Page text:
Israel, Hamas Both Mull France-Backed Gaza Truce

48 Hour Halt would Allow Humanitarian Aid to Wounded Gazans

Israeli ministers say they will consider a proposed 48-hour ceasefire offered by French Foreign Minister Bernard Kouchner. The ceasefire is designed to allow time for humanitarian aid to be delivered to the struggling civilians in the Gaza Strip.

Israeli Defense Minister Ehud Barak, the architect of Israel’s participation in the six month Gaza truce which ended earlier this month as well as the Israeli attacks on the strip of the past four days which have created around 2,000 casualties, reportedly looks favorably on the temporary halt, though his spokesman Moshe Ronen says the 48-hour truce would be used to prepare for a promised ground invasion.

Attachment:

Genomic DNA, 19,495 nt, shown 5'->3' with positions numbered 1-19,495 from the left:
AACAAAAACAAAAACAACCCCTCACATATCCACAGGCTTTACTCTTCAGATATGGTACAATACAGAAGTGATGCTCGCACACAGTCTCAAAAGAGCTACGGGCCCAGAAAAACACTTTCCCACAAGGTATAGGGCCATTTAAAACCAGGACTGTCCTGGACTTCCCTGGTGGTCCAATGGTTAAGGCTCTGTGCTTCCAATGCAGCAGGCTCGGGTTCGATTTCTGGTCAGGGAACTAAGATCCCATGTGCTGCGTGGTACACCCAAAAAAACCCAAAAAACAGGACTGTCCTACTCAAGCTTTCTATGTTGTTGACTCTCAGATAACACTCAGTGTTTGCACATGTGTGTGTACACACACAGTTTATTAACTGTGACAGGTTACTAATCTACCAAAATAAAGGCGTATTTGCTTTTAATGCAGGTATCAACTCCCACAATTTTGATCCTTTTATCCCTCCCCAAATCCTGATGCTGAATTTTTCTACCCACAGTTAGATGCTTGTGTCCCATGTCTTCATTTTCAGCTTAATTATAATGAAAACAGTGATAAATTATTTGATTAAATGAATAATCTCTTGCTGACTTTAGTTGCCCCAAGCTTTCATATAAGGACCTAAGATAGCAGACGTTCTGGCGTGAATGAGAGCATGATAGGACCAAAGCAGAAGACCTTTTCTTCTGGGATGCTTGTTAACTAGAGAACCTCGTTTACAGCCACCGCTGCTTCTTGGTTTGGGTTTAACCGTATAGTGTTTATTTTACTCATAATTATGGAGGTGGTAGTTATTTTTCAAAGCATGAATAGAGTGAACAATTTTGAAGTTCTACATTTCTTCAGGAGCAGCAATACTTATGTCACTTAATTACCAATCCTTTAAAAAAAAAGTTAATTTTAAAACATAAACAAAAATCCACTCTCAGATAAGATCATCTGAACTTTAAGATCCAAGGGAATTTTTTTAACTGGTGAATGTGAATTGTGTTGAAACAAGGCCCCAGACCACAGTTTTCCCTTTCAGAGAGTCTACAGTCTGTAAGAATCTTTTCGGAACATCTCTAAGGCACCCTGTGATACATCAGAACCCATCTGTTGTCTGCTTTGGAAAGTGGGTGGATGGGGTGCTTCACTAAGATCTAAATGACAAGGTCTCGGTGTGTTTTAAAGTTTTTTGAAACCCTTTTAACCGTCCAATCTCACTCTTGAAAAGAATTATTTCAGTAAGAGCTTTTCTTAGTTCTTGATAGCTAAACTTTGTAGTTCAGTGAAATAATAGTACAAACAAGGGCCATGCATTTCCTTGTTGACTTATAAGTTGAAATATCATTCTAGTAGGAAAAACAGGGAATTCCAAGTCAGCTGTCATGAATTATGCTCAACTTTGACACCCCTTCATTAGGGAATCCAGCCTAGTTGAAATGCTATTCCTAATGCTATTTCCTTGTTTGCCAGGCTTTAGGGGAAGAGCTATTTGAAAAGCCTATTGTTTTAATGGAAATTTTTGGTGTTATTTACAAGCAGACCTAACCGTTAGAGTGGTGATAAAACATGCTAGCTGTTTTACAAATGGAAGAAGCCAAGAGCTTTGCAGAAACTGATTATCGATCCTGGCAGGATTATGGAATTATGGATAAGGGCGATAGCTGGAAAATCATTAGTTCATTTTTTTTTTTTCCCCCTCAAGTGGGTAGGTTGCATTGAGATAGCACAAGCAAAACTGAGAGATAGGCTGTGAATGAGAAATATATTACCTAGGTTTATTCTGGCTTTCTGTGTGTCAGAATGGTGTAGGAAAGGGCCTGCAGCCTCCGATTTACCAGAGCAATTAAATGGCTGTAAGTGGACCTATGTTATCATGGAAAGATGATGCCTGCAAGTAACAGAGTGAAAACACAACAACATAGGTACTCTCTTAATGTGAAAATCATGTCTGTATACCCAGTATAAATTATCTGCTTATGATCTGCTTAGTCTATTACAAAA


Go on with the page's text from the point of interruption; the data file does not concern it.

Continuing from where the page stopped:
Hamas spokesman Mushir Masri also reacted favorably to the proposal, saying that Hamas would “study” the ceasefire if Israel agrees to “halt the aggression and the blockade.”

The move is seen as particularly significant from the Israeli side, as just yesterday Prime Minister Ehud Olmert ordered the cabinet not to even mention the possibility of a renewed truce. Even if the truce is only 48 hours, it may allow time for humanitarian groups to ship much needed food and medicine to the Gaza Strip’s 1.5 million residents, and will allow time for the civilians to dig their relatives both dead and alive from the rubble that was formerly their homes.

Author: Jason Ditz

Jason Ditz is Senior Editor for He has 20 years of experience in foreign policy research and his work has appeared in The American Conservative, Responsible Statecraft, Forbes, Toronto Star, Minneapolis Star-Tribune, Providence Journal, Washington Times, and the Detroit Free Press.